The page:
Season 3, Episode 4

The Horror Episode


Thank to an inspired email from listener Adam J, we adopted the topic of "how to be effectively eery" for a campaign or campaign session and delivered a top notch set of 10 tips of how to pull of a scary/horror/terror session, six "do" tips and four "don't do" tips.

But first, we read some listener emails from:
  • fellow Exemplary DM Christy (she who matchmakered our bromantic podcast)
  • Kristof (our ambassadeur extraordinaire in far off Hungaria who runs delve vignettes) who provided our 
  • Graham Krak (of the Shakespeare tee shirt gadget and Drunkards and Flagons - Rise of the Many
  • Christian (he of the Planescape-inspired campaign with dinosaur PC's) (link to the Topeka reference) (The Land Before Time)
  • mentioned a touching/funny tweet from @delayedsession. 
  • We also mentioned a super-long email from listener Blair (not Michael), who sent us a 1680-word epistle on his Oni character concept, which we will consume and use in a later podcast.
Oh, and if you're curious, Chad looks like Game of Thrones' Jon Snow and William looks like Eddard Stark plus a toddler with a beard.

So, how to pull off "horror" as a DM? Another big thanks to Adam for writing in with an excellent, podcast-driving email about his horror campaign in Tarryall. Are ya'll ready for ~10 helpful tips;;;?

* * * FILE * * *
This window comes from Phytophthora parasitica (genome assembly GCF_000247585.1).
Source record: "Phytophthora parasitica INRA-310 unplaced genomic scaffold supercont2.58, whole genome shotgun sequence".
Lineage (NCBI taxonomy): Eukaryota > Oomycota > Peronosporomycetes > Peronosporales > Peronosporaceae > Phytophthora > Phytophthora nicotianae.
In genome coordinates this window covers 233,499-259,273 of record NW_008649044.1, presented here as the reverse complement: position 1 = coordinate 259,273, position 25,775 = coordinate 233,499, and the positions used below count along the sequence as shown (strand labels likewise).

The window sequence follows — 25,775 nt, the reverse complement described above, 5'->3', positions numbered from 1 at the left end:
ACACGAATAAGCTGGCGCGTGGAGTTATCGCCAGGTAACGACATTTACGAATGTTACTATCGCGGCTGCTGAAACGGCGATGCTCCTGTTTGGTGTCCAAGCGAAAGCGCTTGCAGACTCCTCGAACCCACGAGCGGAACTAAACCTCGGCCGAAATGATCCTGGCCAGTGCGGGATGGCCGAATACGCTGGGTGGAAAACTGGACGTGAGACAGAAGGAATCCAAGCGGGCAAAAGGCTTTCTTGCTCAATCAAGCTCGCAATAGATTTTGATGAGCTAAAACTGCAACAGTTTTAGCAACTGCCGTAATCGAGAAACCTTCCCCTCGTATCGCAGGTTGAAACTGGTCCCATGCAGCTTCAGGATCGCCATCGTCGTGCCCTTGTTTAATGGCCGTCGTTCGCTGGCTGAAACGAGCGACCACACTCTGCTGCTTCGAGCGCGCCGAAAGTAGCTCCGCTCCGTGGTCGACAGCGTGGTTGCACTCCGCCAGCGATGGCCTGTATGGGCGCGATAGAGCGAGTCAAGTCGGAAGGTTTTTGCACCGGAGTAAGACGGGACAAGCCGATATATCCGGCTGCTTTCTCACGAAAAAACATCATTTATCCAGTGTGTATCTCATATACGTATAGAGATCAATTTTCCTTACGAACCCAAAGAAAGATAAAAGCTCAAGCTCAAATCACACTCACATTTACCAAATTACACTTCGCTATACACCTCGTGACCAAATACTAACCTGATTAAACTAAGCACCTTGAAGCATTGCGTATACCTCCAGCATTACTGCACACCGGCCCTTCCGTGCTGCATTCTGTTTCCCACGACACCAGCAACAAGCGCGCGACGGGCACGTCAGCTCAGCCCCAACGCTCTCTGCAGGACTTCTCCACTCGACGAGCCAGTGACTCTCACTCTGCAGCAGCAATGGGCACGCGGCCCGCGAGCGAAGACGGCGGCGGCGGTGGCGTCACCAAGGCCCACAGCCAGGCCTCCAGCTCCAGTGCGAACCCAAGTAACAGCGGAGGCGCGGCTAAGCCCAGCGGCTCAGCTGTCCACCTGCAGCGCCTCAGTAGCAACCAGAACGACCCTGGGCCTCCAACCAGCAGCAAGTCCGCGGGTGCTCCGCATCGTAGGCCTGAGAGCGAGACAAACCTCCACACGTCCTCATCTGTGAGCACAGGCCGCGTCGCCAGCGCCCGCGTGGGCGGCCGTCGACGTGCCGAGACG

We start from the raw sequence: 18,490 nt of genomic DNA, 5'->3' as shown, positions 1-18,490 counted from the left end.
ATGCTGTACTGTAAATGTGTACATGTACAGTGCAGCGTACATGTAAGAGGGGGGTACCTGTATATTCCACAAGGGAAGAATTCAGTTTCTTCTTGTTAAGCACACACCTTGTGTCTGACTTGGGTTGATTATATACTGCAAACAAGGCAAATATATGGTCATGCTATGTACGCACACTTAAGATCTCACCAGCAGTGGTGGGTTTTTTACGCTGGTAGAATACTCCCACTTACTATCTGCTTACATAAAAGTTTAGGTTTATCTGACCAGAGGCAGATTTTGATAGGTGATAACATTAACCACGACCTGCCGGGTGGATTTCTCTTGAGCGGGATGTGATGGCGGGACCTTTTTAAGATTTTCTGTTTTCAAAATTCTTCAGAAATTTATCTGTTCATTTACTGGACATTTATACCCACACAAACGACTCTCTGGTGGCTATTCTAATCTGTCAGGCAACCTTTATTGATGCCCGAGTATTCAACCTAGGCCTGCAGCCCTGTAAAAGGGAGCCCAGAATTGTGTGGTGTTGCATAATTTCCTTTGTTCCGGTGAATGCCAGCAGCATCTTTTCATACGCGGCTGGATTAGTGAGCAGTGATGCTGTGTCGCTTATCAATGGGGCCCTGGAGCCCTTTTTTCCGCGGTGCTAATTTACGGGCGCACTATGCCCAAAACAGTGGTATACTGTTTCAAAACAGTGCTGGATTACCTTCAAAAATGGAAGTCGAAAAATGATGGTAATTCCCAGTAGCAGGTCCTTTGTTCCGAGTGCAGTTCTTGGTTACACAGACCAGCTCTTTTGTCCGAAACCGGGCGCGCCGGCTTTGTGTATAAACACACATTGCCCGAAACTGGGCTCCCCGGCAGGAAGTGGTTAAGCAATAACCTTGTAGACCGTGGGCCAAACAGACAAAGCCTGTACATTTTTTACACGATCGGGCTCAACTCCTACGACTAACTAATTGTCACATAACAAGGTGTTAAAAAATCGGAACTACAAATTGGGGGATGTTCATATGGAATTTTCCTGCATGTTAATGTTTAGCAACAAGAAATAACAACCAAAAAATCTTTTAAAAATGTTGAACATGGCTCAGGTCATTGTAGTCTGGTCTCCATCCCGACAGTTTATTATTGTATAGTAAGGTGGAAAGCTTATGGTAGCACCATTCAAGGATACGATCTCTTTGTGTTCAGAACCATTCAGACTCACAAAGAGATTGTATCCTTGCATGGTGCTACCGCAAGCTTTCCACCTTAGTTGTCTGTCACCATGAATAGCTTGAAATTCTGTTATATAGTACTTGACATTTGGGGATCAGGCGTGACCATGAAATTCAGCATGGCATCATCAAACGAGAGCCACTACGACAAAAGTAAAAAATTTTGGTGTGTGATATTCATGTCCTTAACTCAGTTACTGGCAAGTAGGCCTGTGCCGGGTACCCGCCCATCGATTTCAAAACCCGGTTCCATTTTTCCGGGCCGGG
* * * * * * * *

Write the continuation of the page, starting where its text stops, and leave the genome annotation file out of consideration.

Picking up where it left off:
Horror Do's:
  1. Different people are going to react differently to your horror attempts. So if your crew gets into detailed gross dissection-type descriptions of horror, then do that. If they actually want you to dim the lights, speak in a scary voice and put spiderwebs on the chairs, then do that. But if they’re going to giggle when you wear vampire teeth, try to predict that and do something else. But really, you may be surprised how “into it” your players get if you earnestly try. It’s likely you’ll have a class clown, but work with them, perhaps by describing what their character is feeling, and direct some of the spooky at them.
    • Even horror movie aficionados have different preferences and favorites. Tastes vary widely. Try different things, earnestly, and admit when you're falling flat. 
  2. Engage the senses - good storytelling always informs how the characters experience your world with their 5-9 senses. What’s the smell, what’s the air temperature and humidity, what are the ambient noise, does the air have the taste of heavy metals that accompanies the presence of freshly spilled, oxygenated blood? 
    • This is also important to get your point across as a DM that the player’s characters are entering something bad. If you haven’t set it outright, DM to player already, this is when the message is sent - we’re about to do something scary.
    • Link: football player loses sense of proprioception after abdominal injury.  
  3. Anthropomorphising is one of the scary tropes of modern horror films. Chairs start floating, doors slam, lights turn on and off, mirrors have people in them, water moves on its own accord, boobies jiggle by themselves... all these things are terrifying to the rational mind, because they cannot perceive the invisible forces or powers that control them. I’m not talking all the china in the Beast’s castle coming to life and singing songs for Belle. Use this same technique in your storytelling.
    • Just remember, that the first thing the players are going to want to do is to interact, shout out loud, or destroy. Be prepared or what they want to do, and don’t make up the rules about interaction with this invisible force as you go along.
    • Similarly, removing the agency of the PCs to interact with the world is another common horror experience and an effective tool... but watch out for railroading, see tip #10.